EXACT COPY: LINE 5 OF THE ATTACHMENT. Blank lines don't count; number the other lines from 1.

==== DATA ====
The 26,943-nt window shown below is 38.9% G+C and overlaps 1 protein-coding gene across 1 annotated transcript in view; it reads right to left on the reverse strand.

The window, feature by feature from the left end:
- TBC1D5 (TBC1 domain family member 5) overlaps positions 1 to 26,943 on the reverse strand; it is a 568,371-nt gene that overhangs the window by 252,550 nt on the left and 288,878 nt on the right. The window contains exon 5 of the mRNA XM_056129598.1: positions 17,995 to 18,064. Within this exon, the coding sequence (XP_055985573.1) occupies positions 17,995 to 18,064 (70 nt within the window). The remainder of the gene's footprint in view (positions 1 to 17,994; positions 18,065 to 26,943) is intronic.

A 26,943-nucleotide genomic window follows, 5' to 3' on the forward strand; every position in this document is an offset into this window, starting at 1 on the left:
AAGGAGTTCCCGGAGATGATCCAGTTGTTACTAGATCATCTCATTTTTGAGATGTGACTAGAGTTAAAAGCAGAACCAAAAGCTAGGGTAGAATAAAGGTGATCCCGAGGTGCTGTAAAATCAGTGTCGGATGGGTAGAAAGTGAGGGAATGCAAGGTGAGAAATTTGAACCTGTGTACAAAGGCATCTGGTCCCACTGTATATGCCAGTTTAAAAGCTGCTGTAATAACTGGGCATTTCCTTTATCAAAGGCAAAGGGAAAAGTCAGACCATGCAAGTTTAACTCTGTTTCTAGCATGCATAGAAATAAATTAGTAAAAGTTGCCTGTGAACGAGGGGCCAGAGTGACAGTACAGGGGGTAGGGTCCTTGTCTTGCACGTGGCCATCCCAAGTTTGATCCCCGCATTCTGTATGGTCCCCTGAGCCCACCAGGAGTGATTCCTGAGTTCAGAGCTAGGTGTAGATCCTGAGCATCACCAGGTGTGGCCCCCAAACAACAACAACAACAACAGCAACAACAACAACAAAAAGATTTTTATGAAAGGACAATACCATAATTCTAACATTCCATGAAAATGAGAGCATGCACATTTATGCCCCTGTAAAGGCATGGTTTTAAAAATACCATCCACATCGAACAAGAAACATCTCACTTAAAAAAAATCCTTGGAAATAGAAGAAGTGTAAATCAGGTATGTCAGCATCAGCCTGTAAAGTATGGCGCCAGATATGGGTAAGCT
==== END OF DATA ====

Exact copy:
AAGGAGTTCCCGGAGATGATCCAGTTGTTACTAGATCATCTCATTTTTGAGATGTGACTAGAGTTAAAAGCAGAACCAAAAGCTAGGGTAGAATAAAGGTGATCCCGAGGTGCTGTAAAATCAGTGTCGGATGGGTAGAAAGTGAGGGAATGCAAGGTGAGAAATTTGAACCTGTGTACAAAGGCATCTGGTCCCACTGTATATGCCAGTTTAAAAGCTGCTGTAATAACTGGGCATTTCCTTTATCAAAGGCAAAGGGAAAAGTCAGACCATGCAAGTTTAACTCTGTTTCTAGCATGCATAGAAATAAATTAGTAAAAGTTGCCTGTGAACGAGGGGCCAGAGTGACAGTACAGGGGGTAGGGTCCTTGTCTTGCACGTGGCCATCCCAAGTTTGATCCCCGCATTCTGTATGGTCCCCTGAGCCCACCAGGAGTGATTCCTGAGTTCAGAGCTAGGTGTAGATCCTGAGCATCACCAGGTGTGGCCCCCAAACAACAACAACAACAACAGCAACAACAACAACAAAAAGATTTTTATGAAAGGACAATACCATAATTCTAACATTCCATGAAAATGAGAGCATGCACATTTATGCCCCTGTAAAGGCATGGTTTTAAAAATACCATCCACATCGAACAAGAAACATCTCACTTAAAAAAAATCCTTGGAAATAGAAGAAGTGTAAATCAGGTATGTCAGCATCAGCCTGTAAAGTATGGCGCCAGATATGGGTAAGCT